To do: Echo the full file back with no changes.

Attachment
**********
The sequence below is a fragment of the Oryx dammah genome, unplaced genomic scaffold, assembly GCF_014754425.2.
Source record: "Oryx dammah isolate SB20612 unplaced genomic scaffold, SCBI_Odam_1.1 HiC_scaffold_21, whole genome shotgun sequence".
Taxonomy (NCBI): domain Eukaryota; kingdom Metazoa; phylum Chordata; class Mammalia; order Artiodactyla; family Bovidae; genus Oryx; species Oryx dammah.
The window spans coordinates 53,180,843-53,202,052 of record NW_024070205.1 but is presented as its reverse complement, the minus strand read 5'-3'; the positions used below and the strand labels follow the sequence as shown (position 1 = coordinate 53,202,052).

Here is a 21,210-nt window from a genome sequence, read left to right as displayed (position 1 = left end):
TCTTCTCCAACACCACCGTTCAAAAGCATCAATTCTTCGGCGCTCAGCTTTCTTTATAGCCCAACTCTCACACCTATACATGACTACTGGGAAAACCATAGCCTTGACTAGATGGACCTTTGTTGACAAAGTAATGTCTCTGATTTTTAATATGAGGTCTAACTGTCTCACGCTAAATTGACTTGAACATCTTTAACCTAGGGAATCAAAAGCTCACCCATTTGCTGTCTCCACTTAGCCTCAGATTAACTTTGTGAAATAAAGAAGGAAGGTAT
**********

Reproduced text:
The sequence below is a fragment of the Oryx dammah genome, unplaced genomic scaffold, assembly GCF_014754425.2.
Source record: "Oryx dammah isolate SB20612 unplaced genomic scaffold, SCBI_Odam_1.1 HiC_scaffold_21, whole genome shotgun sequence".
Taxonomy (NCBI): domain Eukaryota; kingdom Metazoa; phylum Chordata; class Mammalia; order Artiodactyla; family Bovidae; genus Oryx; species Oryx dammah.
The window spans coordinates 53,180,843-53,202,052 of record NW_024070205.1 but is presented as its reverse complement, the minus strand read 5'-3'; the positions used below and the strand labels follow the sequence as shown (position 1 = coordinate 53,202,052).

Here is a 21,210-nt window from a genome sequence, read left to right as displayed (position 1 = left end):
TCTTCTCCAACACCACCGTTCAAAAGCATCAATTCTTCGGCGCTCAGCTTTCTTTATAGCCCAACTCTCACACCTATACATGACTACTGGGAAAACCATAGCCTTGACTAGATGGACCTTTGTTGACAAAGTAATGTCTCTGATTTTTAATATGAGGTCTAACTGTCTCACGCTAAATTGACTTGAACATCTTTAACCTAGGGAATCAAAAGCTCACCCATTTGCTGTCTCCACTTAGCCTCAGATTAACTTTGTGAAATAAAGAAGGAAGGTAT